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Sensory retraining is key to biofeedback therapy for formed stool fecal incontinence.
Am J Gastroenterol. 2002 Jan; 97(1):109-17.AJ

Abstract

OBJECTIVES

Biofeedback is a nonsurgical treatment that reportedly produces good results in 65-75% of fecally incontinent patients. However, previous studies have not ruled out nonspecific treatment effects. It is also unknown whether biofeedback works primarily by improving the strength of the striated pelvic floor muscles or by improving the rectal perception. We aimed to 1) evaluate the efficacy of biofeedback in formed-stool fecal incontinence, 2) assess the relative contribution of sensory and strength retraining to biofeedback outcomes, and 3) identify patient characteristics that predict a good response to treatment.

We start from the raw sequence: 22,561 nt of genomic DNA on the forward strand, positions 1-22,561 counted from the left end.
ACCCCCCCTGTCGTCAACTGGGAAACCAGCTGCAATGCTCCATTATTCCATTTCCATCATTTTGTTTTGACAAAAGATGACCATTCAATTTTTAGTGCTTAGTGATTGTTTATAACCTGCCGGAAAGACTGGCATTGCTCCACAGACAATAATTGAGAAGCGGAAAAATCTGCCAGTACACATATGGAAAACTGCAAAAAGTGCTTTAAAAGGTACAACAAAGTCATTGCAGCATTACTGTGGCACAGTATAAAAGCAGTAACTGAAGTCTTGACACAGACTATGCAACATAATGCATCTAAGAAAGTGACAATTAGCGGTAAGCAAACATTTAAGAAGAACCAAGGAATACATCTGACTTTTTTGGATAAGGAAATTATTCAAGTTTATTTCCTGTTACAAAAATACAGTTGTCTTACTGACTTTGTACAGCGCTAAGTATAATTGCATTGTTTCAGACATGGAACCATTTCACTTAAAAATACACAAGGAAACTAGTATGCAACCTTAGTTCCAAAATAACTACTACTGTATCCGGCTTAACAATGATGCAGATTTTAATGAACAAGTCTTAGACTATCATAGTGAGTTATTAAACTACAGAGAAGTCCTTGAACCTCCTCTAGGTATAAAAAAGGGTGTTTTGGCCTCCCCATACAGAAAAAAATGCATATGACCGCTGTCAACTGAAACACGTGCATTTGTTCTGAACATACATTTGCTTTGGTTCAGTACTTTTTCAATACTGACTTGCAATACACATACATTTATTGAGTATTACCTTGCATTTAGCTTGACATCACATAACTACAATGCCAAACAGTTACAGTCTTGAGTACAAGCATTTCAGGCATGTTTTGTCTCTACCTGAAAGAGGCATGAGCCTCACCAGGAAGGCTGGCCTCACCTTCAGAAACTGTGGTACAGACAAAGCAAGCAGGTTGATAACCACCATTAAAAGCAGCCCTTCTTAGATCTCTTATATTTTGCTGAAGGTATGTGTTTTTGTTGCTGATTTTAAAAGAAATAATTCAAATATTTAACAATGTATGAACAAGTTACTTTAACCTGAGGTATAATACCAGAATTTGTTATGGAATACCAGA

METHODS

Twenty-four patients with frequent (at least once a week) solid-stool incontinence were provided with three to four biofeedback sessions. They were taught to squeeze in response to progressively weaker rectal distentions. Patients were re-evaluated by anorectal manometry and symptom diary 3 months after completing training and by diary and interview 6-12 months after training.

RESULTS